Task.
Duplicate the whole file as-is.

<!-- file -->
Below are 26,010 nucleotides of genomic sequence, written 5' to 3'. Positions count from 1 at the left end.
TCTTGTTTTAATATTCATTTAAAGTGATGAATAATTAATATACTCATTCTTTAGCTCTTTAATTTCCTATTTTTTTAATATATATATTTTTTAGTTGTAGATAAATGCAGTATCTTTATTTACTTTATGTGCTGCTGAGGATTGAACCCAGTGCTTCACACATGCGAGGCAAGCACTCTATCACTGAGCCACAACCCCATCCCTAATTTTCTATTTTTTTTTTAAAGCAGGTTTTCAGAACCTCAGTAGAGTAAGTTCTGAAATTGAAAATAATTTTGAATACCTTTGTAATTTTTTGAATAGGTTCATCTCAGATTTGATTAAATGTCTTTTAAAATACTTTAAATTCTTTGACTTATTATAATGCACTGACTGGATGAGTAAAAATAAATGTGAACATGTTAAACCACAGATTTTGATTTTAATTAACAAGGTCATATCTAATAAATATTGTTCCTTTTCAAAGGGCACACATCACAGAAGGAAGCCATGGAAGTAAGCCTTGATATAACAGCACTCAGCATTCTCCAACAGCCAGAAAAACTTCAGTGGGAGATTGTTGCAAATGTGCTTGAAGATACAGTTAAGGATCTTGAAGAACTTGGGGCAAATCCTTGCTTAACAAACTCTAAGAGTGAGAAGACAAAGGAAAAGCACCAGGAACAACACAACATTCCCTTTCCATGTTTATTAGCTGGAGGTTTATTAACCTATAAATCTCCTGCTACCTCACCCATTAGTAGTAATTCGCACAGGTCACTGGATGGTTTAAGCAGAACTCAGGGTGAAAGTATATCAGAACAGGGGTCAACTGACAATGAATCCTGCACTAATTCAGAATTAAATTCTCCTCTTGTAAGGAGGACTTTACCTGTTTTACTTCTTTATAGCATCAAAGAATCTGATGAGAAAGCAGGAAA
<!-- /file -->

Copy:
Below are 26,010 nucleotides of genomic sequence, written 5' to 3'. Positions count from 1 at the left end.
TCTTGTTTTAATATTCATTTAAAGTGATGAATAATTAATATACTCATTCTTTAGCTCTTTAATTTCCTATTTTTTTAATATATATATTTTTTAGTTGTAGATAAATGCAGTATCTTTATTTACTTTATGTGCTGCTGAGGATTGAACCCAGTGCTTCACACATGCGAGGCAAGCACTCTATCACTGAGCCACAACCCCATCCCTAATTTTCTATTTTTTTTTTAAAGCAGGTTTTCAGAACCTCAGTAGAGTAAGTTCTGAAATTGAAAATAATTTTGAATACCTTTGTAATTTTTTGAATAGGTTCATCTCAGATTTGATTAAATGTCTTTTAAAATACTTTAAATTCTTTGACTTATTATAATGCACTGACTGGATGAGTAAAAATAAATGTGAACATGTTAAACCACAGATTTTGATTTTAATTAACAAGGTCATATCTAATAAATATTGTTCCTTTTCAAAGGGCACACATCACAGAAGGAAGCCATGGAAGTAAGCCTTGATATAACAGCACTCAGCATTCTCCAACAGCCAGAAAAACTTCAGTGGGAGATTGTTGCAAATGTGCTTGAAGATACAGTTAAGGATCTTGAAGAACTTGGGGCAAATCCTTGCTTAACAAACTCTAAGAGTGAGAAGACAAAGGAAAAGCACCAGGAACAACACAACATTCCCTTTCCATGTTTATTAGCTGGAGGTTTATTAACCTATAAATCTCCTGCTACCTCACCCATTAGTAGTAATTCGCACAGGTCACTGGATGGTTTAAGCAGAACTCAGGGTGAAAGTATATCAGAACAGGGGTCAACTGACAATGAATCCTGCACTAATTCAGAATTAAATTCTCCTCTTGTAAGGAGGACTTTACCTGTTTTACTTCTTTATAGCATCAAAGAATCTGATGAGAAAGCAGGAAA